Return of Bert, actual route

by Andrew Malinak

Step one: jump in. Step two: turn left and go off course.

The actual route for this swim does not match the shortest route. The shortest route, at 18.8 miles, heads north from the start through the East Passage. My route is over 2.6 miles longer, and goes left around Vashon Island.

Right now, I’m either regretting this decision, or laughing to myself that it is just crazy enough to work. Either way, here’s the logic behind it:

During Bert Thomas’s 1956 swim in the opposite direction, he swam about nine hours before getting stopped by the tide and finally finishing seven hours later. That’ll happen in the East Passage, where the ebb and flood of the Sound creates noticeable currents, and complicated eddies. While it sounds like a complicated, exciting challenge to hop between shores, tuck in behind spits of land to fight the tide and then burst out at the right moment, when one adds in the shipping lanes running through the East Passage, more likely it would become another Tappan Zee incident (see Stage 6) where I’d be constrained to unfavorable water and left to fight it out.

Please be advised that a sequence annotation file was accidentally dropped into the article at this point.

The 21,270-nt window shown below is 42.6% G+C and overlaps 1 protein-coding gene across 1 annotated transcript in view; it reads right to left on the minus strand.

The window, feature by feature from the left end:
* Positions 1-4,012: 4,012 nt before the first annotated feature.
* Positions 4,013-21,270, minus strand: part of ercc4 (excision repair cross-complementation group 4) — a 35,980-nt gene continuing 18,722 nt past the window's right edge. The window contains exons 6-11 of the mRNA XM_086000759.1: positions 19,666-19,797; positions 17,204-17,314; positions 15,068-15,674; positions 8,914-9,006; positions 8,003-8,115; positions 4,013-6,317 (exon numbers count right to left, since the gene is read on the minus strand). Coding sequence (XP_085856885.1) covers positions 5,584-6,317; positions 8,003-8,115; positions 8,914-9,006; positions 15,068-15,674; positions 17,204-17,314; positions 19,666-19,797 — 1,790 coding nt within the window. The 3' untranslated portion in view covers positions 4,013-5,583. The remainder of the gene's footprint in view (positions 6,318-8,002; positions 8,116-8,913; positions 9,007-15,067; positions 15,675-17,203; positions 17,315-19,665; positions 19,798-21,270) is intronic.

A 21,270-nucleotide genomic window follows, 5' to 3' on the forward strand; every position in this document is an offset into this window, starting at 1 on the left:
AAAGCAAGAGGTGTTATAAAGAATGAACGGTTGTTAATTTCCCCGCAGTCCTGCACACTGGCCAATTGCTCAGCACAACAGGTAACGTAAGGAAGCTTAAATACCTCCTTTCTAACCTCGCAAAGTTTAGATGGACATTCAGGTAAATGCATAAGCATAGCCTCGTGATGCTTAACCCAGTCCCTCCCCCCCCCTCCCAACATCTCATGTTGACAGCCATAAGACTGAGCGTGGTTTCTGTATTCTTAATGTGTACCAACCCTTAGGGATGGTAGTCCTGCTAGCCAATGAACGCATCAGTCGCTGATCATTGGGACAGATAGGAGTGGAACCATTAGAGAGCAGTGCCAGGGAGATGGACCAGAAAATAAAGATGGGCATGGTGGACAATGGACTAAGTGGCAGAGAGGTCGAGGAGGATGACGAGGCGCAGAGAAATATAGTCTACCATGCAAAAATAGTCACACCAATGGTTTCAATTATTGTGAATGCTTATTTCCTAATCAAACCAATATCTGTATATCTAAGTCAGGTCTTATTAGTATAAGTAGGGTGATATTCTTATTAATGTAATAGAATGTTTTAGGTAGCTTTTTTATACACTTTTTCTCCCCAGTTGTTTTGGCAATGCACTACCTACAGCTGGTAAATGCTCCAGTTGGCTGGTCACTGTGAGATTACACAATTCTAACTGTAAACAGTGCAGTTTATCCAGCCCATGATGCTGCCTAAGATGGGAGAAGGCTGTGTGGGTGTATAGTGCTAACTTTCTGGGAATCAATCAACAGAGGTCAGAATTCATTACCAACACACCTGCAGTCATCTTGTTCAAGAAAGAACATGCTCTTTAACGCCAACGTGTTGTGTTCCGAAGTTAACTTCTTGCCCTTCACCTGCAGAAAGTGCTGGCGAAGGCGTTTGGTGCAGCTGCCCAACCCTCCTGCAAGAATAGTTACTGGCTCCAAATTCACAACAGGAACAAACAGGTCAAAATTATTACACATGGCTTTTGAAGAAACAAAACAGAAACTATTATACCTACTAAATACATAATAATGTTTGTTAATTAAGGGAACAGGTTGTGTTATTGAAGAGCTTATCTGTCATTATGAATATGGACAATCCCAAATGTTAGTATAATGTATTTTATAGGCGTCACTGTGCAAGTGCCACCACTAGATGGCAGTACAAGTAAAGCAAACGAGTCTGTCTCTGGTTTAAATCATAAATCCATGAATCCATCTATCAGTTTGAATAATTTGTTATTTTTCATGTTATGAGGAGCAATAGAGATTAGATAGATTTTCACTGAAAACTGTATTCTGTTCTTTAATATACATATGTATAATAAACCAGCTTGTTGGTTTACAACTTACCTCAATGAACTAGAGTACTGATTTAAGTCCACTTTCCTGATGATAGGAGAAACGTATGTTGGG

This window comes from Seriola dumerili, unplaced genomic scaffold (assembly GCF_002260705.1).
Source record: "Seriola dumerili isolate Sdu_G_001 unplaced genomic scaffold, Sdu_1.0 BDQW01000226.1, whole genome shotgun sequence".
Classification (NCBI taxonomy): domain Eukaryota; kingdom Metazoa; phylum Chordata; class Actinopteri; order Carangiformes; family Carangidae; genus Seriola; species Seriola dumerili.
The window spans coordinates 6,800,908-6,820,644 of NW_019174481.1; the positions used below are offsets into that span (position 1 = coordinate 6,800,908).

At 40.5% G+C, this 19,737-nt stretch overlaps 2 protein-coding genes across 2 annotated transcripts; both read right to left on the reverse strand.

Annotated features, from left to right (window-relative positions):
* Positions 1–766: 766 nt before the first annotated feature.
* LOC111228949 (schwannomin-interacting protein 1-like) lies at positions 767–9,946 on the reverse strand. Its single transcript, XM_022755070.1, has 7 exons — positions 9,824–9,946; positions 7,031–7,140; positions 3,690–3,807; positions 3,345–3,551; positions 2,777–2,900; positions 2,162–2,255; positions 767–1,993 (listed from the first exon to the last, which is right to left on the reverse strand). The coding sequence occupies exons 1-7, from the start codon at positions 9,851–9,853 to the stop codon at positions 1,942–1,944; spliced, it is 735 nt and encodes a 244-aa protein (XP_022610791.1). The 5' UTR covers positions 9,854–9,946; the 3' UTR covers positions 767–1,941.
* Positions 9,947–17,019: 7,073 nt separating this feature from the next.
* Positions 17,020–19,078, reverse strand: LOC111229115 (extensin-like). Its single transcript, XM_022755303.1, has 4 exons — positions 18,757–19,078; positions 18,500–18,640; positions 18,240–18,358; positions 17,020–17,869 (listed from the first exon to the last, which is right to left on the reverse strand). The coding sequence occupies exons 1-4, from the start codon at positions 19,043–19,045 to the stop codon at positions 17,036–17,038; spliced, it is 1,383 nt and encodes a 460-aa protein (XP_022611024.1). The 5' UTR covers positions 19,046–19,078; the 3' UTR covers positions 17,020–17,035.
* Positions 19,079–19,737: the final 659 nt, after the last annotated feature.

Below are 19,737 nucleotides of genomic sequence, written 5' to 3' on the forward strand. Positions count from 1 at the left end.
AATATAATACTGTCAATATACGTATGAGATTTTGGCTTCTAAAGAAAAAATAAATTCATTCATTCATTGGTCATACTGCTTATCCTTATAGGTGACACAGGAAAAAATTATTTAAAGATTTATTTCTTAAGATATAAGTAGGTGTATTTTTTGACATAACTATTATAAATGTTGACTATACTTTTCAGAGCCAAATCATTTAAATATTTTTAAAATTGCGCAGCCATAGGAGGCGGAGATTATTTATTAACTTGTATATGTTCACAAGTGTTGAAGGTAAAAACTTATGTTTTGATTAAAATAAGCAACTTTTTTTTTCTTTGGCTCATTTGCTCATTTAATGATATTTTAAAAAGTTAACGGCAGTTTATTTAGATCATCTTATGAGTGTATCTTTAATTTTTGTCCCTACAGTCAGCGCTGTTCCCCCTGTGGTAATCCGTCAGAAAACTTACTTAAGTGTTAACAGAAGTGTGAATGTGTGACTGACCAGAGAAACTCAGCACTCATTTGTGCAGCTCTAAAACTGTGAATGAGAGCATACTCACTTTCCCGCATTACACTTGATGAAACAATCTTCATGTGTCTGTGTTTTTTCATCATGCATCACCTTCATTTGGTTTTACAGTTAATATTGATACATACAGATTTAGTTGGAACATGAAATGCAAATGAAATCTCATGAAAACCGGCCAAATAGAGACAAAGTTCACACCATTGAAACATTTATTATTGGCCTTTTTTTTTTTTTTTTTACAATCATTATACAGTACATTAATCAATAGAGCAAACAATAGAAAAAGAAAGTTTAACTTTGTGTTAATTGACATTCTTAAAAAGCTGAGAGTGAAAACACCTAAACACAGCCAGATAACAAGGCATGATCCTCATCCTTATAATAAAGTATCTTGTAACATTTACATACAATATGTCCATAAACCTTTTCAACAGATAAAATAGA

Instead, I’m going to avoid shipping traffic and, if I’m right, the tides altogether.

Now not far west from the start along the shore of Point Defiance, regular swims with Melissa have taught me that the current there always pushes west. And Melissa’s birthday swim taught me that a strong clockwise eddy lies just north in Dalco Pass, midway between Vashon and Tacoma shores. So I’ll ride that current west from the start, heading out to the mouth of the Narrows to meet a ripping ebb tide pushing north into Colvos. This part is a bit of a gamble; if I swim for the Gig Harbor Light fast enough, I should be pushed north into Colvos on the backside of Vashon.

And that is where it gets beautiful. Colvos they say, by some magic of oceanography, always has a north current. So I’m adding a few miles to the swim in hopes of avoiding a seven-hour delay like Bert had.

At the top of Vashon, we’ll ride the current as far north as possible, getting above the ferry lanes and preparing to swim due east against a flood tide pushing south.

shortest-route-planned